• A web browser was really all they needed.

So, all I needed to do was to install some OS that supported networking and a web browser.  Linux fits that quite nicely.  So, the next dilemma was which distro of Linux to use?  Every year or so, there’s a different community favorite.  At the moment, Ubuntu seems to be the most popular and word is that it’s the best for non-geeks.  So, I chose that.

I downloaded the ISO and found that my CD burner couldn’t burn to any of the blank CDs I had.  It said their speeds were wrong!  To be honest, I haven’t burned a CD in years.  I haven’t bought any blanks in 4 or 5 years and the last batch I bought is still sitting in the corner, collecting dust.  I found another option on the Ubuntu site:  Install to a USB Flash drive.  Awesome!  I had to download a utility called the “Universal USB Installer”, or something like that.  You run it and point it to an ISO and to a USB stick and it’ll make the USB stick bootable with Ubuntu Linux.  I did that, plugged it into the malware infested Windows Vista box, went to the CMOS setup and told it to boot from the USB device, and viola!  It booted directly to a fully functional Ubuntu desktop.  Sweet!

One problem though:  Wireless networking.  It successfully found and used my Netgear wireless USB adapter and showed all the available wireless networks (mine and my neighbors), but I’ve not yet been able to get it connected to my wireless network yet.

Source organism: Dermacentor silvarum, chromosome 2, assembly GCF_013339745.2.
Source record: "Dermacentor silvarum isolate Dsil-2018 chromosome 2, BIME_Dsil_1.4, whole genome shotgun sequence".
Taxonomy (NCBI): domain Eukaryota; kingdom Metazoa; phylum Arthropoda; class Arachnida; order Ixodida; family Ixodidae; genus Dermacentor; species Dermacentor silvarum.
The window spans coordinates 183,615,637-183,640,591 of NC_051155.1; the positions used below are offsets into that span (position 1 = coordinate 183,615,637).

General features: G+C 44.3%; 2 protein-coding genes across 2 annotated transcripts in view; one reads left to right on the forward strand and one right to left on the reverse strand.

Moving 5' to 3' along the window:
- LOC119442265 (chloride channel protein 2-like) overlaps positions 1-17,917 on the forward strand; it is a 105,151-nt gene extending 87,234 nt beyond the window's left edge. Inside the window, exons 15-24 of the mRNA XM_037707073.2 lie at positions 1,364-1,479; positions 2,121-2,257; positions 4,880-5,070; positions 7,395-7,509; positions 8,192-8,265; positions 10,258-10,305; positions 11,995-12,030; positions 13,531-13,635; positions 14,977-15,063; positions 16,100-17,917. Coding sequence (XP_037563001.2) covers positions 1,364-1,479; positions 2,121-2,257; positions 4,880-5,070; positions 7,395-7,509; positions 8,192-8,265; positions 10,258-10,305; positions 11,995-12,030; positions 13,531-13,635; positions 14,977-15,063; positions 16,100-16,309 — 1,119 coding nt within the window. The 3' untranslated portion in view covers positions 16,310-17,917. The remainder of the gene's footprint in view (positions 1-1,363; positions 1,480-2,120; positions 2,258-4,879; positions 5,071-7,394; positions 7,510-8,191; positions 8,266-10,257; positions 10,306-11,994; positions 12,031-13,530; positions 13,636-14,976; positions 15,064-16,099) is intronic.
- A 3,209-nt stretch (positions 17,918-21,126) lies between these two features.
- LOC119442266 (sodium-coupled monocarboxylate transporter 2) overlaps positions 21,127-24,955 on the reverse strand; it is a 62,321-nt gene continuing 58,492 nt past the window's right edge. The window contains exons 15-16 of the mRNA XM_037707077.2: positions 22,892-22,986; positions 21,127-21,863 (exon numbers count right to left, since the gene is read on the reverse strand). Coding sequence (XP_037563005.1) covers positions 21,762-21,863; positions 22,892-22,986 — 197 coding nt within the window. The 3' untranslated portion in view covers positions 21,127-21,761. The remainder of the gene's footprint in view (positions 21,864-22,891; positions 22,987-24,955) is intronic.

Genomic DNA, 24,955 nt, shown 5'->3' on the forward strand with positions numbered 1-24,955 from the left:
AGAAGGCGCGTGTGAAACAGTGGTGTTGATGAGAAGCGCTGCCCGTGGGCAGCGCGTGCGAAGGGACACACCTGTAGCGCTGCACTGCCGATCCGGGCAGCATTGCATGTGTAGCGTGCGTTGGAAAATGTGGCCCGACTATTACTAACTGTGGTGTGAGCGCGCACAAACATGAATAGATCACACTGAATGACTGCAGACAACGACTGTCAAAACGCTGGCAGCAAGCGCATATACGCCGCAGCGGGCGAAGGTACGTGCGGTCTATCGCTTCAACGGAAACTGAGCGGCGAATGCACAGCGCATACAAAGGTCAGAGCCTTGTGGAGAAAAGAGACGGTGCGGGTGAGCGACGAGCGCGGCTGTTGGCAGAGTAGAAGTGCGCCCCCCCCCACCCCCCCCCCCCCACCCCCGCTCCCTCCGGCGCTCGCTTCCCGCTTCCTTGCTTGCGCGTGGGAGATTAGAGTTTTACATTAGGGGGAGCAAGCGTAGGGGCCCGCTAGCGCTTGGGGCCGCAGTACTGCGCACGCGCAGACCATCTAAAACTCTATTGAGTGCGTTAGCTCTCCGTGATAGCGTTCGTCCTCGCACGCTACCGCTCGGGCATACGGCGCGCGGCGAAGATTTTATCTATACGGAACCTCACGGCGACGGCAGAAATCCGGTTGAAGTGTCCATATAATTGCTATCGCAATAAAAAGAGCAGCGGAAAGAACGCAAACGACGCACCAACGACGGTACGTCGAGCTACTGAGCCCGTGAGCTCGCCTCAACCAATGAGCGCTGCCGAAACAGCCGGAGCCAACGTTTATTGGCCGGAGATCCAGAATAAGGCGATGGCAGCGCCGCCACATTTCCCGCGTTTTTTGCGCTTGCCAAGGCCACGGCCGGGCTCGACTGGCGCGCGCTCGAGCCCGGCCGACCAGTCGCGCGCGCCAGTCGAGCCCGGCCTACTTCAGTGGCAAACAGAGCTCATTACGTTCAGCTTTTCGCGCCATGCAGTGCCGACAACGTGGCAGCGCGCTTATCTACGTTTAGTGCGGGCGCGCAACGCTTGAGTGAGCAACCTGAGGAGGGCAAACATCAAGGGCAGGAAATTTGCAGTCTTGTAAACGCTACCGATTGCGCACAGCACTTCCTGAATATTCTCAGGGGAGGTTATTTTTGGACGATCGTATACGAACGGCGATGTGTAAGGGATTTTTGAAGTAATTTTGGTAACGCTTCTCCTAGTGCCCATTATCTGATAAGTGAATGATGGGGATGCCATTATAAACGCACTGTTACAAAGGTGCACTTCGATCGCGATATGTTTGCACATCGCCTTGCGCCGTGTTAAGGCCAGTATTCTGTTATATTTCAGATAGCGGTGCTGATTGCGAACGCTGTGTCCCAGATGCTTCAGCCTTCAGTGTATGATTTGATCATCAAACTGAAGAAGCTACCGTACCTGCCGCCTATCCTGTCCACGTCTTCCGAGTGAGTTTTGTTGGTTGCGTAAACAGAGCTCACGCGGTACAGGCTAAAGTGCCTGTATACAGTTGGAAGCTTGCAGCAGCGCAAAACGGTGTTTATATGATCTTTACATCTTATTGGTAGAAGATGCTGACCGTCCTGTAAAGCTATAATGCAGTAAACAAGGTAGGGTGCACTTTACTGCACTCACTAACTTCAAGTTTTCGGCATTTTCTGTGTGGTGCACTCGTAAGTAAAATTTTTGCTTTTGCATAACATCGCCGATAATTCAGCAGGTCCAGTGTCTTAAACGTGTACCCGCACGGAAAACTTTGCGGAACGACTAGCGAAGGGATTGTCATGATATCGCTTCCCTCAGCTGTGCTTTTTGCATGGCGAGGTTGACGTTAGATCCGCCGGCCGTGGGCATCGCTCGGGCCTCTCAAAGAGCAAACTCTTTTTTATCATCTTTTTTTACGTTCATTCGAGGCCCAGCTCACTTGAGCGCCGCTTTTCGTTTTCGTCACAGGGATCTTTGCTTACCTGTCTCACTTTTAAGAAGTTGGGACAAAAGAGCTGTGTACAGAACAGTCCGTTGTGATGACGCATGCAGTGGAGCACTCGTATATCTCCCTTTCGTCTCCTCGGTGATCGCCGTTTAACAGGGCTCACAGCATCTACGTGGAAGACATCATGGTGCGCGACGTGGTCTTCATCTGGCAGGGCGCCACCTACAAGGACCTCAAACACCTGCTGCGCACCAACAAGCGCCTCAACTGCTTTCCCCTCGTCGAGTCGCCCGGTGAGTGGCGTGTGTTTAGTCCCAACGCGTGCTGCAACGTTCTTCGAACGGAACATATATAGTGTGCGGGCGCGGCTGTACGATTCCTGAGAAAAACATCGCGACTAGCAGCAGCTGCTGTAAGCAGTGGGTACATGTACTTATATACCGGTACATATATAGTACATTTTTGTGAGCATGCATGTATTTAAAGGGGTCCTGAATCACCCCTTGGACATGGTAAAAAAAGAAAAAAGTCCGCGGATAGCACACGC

Stay tuned as the dilemma unfolds…

[Update 2011-09-01]

It’s now much later and I got the networking working shortly after I published this article above.

Well, it’s been about 2 months since I switched the family PC from Windows to Linux.  What are the results?  I’ll divide this into categories of problems you’d expect (and wouldn’t) and report on what’s happened.

How did everyone react?

Kids:  No complaints.  In fact, they seem to be enjoying discovering new things with the new user interface.

Wife:  No complaints other than the fact that she can’t play her old “Age of Empires” game (A Windows based game).  My solution will be to install the VMWare free player for Linux to run Windows XP in a VM (with no internet access, on purpose).

Me:  I almost never use their computer because I’ve got that self-built beast of mine in my home office and my Android phone elsewhere.  Occasionally I’ll pop on over to the family PC to look something up before we head out the door to find coupons and such.